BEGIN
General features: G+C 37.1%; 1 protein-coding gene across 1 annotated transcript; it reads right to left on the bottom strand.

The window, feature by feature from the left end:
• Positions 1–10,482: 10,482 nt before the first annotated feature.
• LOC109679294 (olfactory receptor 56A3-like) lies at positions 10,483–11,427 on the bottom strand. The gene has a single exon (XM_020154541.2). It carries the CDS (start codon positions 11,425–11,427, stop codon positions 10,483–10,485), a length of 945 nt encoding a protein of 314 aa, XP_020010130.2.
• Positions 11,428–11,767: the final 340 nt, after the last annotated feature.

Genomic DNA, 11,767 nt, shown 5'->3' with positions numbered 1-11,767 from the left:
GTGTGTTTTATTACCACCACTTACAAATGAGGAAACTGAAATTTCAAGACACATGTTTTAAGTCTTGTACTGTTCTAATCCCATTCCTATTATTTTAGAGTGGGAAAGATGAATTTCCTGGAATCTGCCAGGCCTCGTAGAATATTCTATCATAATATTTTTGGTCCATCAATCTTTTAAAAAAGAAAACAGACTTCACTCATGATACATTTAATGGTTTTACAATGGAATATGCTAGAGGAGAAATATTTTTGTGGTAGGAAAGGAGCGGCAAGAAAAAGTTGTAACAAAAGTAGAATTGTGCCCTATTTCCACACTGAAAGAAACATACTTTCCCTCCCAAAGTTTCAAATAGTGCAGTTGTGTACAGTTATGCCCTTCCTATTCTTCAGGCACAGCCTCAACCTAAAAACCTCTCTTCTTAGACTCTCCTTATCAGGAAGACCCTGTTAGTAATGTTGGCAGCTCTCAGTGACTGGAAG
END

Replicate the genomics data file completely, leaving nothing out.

General features: G+C 37.1%; 1 protein-coding gene across 1 annotated transcript; it reads right to left on the bottom strand.

The window, feature by feature from the left end:
• Positions 1–10,482: 10,482 nt before the first annotated feature.
• LOC109679294 (olfactory receptor 56A3-like) lies at positions 10,483–11,427 on the bottom strand. The gene has a single exon (XM_020154541.2). It carries the CDS (start codon positions 11,425–11,427, stop codon positions 10,483–10,485), a length of 945 nt encoding a protein of 314 aa, XP_020010130.2.
• Positions 11,428–11,767: the final 340 nt, after the last annotated feature.

Genomic DNA, 11,767 nt, shown 5'->3' with positions numbered 1-11,767 from the left:
GTGTGTTTTATTACCACCACTTACAAATGAGGAAACTGAAATTTCAAGACACATGTTTTAAGTCTTGTACTGTTCTAATCCCATTCCTATTATTTTAGAGTGGGAAAGATGAATTTCCTGGAATCTGCCAGGCCTCGTAGAATATTCTATCATAATATTTTTGGTCCATCAATCTTTTAAAAAAGAAAACAGACTTCACTCATGATACATTTAATGGTTTTACAATGGAATATGCTAGAGGAGAAATATTTTTGTGGTAGGAAAGGAGCGGCAAGAAAAAGTTGTAACAAAAGTAGAATTGTGCCCTATTTCCACACTGAAAGAAACATACTTTCCCTCCCAAAGTTTCAAATAGTGCAGTTGTGTACAGTTATGCCCTTCCTATTCTTCAGGCACAGCCTCAACCTAAAAACCTCTCTTCTTAGACTCTCCTTATCAGGAAGACCCTGTTAGTAATGTTGGCAGCTCTCAGTGACTGGAAG